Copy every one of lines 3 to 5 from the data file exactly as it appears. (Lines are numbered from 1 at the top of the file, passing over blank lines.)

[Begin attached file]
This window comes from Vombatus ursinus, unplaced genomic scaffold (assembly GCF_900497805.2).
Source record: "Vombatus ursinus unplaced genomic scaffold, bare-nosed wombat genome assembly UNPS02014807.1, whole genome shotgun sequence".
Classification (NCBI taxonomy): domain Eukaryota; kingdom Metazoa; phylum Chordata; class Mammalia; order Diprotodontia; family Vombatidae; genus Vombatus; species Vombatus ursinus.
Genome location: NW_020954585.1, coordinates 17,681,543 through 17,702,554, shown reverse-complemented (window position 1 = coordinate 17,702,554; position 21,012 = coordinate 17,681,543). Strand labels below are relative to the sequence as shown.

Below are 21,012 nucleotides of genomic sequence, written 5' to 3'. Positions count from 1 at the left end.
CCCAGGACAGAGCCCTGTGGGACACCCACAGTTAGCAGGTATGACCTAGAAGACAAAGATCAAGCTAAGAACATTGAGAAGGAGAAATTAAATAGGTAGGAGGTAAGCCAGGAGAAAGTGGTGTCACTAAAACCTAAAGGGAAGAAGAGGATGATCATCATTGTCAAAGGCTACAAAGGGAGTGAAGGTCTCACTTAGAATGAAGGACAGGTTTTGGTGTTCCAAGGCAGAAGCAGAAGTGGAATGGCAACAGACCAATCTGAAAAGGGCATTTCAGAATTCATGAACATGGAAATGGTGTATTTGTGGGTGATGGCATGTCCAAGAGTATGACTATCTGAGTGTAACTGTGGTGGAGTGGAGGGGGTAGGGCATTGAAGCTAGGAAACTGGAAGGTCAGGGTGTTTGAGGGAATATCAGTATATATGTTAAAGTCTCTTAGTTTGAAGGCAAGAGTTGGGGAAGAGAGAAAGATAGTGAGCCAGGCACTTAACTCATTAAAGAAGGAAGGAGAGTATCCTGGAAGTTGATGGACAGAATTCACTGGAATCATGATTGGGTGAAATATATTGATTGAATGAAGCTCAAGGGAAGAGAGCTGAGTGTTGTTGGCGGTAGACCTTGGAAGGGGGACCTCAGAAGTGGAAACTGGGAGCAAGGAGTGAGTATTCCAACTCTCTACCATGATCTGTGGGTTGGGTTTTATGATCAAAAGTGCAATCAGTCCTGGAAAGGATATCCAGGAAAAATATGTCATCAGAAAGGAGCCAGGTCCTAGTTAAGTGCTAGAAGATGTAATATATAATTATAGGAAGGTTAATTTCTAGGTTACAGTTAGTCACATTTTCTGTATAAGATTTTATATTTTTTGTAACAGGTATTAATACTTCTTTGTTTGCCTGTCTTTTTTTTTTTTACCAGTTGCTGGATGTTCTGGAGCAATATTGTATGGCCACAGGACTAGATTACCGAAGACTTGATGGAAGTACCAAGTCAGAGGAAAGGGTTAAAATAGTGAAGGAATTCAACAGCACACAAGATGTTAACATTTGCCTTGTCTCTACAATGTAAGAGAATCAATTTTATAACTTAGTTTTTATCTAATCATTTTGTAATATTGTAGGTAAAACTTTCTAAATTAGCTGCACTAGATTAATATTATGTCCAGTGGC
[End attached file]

Classification (NCBI taxonomy): domain Eukaryota; kingdom Metazoa; phylum Chordata; class Mammalia; order Diprotodontia; family Vombatidae; genus Vombatus; species Vombatus ursinus.
Genome location: NW_020954585.1, coordinates 17,681,543 through 17,702,554, shown reverse-complemented (window position 1 = coordinate 17,702,554; position 21,012 = coordinate 17,681,543). Strand labels below are relative to the sequence as shown.

Below are 21,012 nucleotides of genomic sequence, written 5' to 3'. Positions count from 1 at the left end.